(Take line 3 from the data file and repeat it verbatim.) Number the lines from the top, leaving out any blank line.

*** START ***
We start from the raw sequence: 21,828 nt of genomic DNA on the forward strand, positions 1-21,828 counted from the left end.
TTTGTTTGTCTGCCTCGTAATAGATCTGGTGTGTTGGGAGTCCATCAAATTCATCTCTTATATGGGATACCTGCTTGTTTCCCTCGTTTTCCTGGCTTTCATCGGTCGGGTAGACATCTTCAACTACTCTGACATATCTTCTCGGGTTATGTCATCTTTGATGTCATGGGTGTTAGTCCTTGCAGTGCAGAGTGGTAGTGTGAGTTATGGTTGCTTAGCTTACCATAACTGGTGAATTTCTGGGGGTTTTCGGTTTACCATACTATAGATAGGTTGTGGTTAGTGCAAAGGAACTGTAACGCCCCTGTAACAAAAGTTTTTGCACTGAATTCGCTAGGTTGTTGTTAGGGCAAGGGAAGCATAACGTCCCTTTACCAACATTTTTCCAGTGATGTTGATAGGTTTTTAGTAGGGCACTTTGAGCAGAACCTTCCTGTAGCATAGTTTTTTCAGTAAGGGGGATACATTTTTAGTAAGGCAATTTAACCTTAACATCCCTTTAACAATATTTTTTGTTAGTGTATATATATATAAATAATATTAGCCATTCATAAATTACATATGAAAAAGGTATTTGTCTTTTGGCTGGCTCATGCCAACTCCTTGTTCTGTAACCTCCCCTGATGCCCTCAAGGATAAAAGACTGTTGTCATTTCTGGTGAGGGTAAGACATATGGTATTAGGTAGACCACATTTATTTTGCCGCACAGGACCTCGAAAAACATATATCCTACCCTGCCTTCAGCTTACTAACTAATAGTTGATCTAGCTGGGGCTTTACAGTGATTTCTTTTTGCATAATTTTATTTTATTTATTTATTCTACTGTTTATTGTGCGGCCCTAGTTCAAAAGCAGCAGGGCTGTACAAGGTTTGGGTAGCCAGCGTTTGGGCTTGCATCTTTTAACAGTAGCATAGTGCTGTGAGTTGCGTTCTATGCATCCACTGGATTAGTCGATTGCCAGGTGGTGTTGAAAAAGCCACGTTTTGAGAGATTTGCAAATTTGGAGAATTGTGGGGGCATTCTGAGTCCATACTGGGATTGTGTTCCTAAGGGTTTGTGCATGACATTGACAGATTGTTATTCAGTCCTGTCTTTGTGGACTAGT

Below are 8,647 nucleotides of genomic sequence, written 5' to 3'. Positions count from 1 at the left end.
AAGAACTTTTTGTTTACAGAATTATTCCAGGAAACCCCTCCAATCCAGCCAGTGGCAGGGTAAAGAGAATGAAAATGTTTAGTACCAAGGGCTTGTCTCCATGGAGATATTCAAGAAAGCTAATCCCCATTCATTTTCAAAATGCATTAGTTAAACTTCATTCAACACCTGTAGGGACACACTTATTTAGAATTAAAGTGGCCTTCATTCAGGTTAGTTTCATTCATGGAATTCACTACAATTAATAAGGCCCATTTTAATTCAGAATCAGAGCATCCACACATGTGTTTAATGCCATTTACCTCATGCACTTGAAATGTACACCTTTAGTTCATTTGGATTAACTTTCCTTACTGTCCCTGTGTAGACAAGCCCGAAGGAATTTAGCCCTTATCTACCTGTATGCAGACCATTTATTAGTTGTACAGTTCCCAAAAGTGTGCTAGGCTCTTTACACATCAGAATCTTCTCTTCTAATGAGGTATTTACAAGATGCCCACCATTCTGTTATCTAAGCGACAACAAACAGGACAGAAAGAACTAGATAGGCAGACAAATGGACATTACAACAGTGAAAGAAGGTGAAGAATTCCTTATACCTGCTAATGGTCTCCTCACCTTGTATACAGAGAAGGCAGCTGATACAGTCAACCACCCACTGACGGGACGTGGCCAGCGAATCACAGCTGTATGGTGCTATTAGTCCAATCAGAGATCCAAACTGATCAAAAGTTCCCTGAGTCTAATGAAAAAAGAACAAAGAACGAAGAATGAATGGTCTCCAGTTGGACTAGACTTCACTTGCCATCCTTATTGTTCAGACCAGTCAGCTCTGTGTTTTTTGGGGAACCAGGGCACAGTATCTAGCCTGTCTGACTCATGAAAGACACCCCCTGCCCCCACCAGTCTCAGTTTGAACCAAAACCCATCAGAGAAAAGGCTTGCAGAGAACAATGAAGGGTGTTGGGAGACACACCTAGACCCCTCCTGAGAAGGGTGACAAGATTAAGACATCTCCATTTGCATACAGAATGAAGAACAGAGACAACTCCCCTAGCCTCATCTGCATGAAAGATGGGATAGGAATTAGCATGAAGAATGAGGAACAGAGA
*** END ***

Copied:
Below are 8,647 nucleotides of genomic sequence, written 5' to 3'. Positions count from 1 at the left end.